Troil. It comes like thunder grumbling in a cloud,

271Before the dreadfull break: if here it fall,

272The subtile flame will lick up all my blood,

pg 304273And in a moment turn my heart to ashes.

Critical Apparatus274

Hect. That Cressida for Anterior is exchang'd,

275Because I knew 'twas harsh, I wou'd not tell;

276Not all at once; but by degrees and glimpses

277I let it in, lest it might rush upon you

Critical Apparatus278And quite o'repower your Soul: in this I think

279I show'd a friend: your part must follow next:

280Which is, to curb your choler, tame your grief,

Critical Apparatus281And bear it like a man.

Troil. I think I do,

282That I yet live to hear you: but no more:

283Hope for no more: for shou'd some Goddess offer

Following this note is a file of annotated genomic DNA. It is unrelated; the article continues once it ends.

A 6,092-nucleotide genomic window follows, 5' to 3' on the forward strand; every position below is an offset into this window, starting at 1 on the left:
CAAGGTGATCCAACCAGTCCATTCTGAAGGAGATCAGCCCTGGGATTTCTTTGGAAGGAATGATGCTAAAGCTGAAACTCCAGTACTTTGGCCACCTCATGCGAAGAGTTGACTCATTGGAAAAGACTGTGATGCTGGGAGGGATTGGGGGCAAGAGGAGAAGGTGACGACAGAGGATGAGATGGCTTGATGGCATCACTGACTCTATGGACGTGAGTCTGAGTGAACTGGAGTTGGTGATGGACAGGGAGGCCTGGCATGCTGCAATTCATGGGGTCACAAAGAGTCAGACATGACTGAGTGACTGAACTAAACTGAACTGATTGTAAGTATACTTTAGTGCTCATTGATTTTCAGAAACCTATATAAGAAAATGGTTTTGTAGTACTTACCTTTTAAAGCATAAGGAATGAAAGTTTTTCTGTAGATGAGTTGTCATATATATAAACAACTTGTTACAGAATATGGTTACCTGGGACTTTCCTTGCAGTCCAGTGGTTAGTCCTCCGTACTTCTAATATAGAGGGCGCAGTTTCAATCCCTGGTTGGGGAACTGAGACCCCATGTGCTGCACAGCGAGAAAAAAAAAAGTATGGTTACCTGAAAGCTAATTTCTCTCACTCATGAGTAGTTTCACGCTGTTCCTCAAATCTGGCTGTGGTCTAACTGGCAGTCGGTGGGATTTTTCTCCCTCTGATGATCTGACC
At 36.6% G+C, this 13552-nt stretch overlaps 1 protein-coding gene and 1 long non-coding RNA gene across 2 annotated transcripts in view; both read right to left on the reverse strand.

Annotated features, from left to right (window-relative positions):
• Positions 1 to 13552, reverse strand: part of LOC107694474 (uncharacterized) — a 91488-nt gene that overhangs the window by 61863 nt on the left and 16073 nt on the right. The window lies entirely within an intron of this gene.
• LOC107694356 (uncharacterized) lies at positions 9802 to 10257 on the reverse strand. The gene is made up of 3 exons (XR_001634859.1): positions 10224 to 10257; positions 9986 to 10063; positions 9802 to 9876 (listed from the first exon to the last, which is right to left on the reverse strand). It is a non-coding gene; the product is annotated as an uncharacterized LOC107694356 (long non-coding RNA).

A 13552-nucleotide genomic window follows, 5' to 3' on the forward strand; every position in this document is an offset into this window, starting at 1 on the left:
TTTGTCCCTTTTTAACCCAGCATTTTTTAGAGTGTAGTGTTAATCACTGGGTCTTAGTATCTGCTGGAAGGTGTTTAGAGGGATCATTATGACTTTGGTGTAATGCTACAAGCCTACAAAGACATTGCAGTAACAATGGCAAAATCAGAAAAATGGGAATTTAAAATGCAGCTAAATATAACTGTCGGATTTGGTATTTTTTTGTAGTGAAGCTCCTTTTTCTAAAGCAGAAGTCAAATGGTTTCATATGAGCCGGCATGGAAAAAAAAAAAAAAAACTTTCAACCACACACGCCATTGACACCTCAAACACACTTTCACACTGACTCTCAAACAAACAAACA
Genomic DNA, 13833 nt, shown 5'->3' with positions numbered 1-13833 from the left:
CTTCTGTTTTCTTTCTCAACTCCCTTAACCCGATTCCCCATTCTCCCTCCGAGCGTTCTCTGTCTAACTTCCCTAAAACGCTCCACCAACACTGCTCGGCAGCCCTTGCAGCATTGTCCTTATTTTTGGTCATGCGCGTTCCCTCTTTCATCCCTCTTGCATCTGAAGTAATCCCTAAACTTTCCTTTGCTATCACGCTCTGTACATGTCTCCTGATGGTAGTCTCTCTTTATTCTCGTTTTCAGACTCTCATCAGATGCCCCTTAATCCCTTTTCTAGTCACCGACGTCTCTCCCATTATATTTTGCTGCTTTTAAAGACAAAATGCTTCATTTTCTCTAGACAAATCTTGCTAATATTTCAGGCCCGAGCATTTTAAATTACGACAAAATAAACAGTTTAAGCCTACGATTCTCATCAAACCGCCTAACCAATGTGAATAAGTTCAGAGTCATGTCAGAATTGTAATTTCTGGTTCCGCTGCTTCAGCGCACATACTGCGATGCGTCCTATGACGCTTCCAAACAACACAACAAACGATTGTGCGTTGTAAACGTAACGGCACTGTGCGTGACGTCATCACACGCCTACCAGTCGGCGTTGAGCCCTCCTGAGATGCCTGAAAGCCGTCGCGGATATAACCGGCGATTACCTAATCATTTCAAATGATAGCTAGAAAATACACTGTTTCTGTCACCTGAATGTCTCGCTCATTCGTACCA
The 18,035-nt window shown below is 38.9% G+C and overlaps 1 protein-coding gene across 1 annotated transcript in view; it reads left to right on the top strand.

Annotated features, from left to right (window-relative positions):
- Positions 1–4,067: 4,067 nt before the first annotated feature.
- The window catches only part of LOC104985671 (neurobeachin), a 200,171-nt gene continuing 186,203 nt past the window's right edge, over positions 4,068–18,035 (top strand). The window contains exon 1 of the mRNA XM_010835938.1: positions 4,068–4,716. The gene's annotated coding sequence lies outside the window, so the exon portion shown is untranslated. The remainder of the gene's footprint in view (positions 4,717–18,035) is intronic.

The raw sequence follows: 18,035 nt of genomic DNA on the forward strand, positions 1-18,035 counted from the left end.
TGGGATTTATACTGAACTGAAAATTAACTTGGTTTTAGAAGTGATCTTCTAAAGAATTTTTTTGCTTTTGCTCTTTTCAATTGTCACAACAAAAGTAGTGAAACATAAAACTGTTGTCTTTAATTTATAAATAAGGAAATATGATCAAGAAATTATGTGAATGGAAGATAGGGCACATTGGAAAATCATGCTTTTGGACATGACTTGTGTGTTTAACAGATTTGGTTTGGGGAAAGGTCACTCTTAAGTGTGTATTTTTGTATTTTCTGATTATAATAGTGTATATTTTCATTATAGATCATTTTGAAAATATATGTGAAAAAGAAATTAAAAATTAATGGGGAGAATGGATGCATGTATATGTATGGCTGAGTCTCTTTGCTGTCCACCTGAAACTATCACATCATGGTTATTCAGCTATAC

284To give her self and all her Heaven in change,

285I wou'd not part with Cressida: so return

286This answer as my last.

Hect. 'Twill not be taken:

287Nor will I bear such news.

Troil. You bore me worse.


Hect. Worse for your self; not for the general state,

Critical Apparatus289And all our common safety, which depends

Critical Apparatus290On freed An tenors wisdome.

Troil. You wou'd say

291That I'm the Man mark'd out to be unhappy;

292And made the publick Sacrifice for Troy.


Hect. I wou'd say so indeed: for can you finde

294A fate more glorious than to be that victime?

Editor’s Note295If parting from a Mistriss can procure

296A Nations happiness, show me that Prince

297Who dares to trust his future fame so farr

Critical Apparatus298To stand the shock of Annals, blotted thus,

Critical Apparatus299He sold his Country for a womans love!

pg 305 300

Troil. O, she's my life, my being, and my Soul!


Hect. Suppose she were, which yet I will not grant,

Critical Apparatus302You ought to give her up.

Troil. For whom?

Hect. The publick.


Troil. And what are they that I shou'd give up her

304To make them happy? let me tell you Brother,

305The publick, is the Lees of vulgar slaves: